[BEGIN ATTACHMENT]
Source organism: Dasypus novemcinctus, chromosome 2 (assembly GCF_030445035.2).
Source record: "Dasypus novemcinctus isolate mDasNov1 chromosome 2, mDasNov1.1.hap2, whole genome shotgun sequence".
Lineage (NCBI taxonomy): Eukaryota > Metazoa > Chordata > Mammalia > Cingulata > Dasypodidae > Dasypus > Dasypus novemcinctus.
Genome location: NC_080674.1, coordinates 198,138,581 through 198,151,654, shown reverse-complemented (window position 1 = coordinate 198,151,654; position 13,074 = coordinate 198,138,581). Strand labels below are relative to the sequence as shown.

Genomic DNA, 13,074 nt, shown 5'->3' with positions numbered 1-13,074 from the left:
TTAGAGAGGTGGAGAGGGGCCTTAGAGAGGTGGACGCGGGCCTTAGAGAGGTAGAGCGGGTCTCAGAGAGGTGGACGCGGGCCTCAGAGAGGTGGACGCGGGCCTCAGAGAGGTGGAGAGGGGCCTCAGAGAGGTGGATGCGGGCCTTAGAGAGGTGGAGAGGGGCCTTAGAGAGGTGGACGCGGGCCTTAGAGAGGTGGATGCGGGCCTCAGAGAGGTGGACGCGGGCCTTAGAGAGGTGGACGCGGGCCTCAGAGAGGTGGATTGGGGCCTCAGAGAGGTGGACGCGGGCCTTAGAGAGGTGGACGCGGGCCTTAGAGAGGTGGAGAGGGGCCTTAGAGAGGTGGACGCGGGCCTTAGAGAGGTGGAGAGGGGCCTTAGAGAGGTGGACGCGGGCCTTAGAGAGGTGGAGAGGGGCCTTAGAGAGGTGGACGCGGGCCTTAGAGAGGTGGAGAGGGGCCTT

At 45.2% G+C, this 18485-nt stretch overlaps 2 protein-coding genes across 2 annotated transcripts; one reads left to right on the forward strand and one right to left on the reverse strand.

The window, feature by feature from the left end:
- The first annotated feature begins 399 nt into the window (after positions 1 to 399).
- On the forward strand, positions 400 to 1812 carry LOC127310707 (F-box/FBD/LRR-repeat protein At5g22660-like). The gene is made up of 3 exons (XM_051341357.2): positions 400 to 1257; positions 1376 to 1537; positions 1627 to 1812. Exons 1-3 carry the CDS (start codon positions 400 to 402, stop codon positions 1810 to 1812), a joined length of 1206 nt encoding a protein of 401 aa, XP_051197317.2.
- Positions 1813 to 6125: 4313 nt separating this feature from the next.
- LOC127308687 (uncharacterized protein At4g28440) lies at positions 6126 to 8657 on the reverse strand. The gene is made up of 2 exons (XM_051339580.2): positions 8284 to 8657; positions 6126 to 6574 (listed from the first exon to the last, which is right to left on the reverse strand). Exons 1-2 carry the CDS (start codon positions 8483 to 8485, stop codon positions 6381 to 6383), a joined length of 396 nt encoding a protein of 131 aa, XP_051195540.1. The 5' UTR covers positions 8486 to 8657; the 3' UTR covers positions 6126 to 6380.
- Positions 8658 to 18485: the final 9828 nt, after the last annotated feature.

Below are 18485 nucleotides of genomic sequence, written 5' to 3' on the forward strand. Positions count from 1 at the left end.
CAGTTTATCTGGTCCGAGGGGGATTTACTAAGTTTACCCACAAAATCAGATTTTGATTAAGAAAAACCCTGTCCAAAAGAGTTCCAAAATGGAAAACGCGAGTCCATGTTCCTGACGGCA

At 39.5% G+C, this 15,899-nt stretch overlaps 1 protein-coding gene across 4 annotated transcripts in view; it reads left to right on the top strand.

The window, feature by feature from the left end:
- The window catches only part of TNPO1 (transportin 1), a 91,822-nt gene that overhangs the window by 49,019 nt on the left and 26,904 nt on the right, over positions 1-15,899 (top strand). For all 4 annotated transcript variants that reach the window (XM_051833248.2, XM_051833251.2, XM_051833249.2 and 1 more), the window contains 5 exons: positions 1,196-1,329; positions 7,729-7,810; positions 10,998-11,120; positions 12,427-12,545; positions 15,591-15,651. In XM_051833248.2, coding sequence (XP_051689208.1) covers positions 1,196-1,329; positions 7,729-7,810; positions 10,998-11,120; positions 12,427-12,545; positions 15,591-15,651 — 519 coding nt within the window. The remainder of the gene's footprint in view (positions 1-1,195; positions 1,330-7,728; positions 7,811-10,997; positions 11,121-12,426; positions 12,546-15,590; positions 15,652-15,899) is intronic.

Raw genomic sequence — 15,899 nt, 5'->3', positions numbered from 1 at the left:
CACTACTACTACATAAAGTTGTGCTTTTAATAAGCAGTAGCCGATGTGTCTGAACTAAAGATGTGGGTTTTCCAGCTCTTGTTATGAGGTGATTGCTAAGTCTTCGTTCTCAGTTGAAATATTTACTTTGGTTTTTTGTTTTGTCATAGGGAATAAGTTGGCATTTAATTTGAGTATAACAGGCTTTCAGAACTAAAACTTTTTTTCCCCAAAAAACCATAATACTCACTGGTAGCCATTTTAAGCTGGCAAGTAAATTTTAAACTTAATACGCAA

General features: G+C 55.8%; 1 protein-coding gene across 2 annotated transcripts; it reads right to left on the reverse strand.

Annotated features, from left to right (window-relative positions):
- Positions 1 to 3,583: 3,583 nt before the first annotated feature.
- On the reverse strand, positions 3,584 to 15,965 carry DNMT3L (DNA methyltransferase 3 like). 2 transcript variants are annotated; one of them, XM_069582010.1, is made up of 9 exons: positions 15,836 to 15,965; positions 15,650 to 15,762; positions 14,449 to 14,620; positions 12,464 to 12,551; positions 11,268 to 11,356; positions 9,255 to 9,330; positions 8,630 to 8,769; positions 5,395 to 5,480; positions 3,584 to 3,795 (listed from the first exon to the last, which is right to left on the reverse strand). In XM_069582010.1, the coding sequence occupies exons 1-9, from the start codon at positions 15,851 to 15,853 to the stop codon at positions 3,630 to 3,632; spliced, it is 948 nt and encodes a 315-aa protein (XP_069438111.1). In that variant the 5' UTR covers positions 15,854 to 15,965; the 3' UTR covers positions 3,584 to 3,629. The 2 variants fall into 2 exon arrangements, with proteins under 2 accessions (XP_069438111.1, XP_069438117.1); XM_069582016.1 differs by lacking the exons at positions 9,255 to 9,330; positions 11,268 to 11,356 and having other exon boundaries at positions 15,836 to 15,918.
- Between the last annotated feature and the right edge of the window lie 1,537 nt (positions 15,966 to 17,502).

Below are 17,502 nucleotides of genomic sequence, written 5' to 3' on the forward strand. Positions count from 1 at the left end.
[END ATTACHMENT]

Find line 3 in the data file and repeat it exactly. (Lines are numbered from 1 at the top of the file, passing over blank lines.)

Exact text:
Lineage (NCBI taxonomy): Eukaryota > Metazoa > Chordata > Mammalia > Cingulata > Dasypodidae > Dasypus > Dasypus novemcinctus.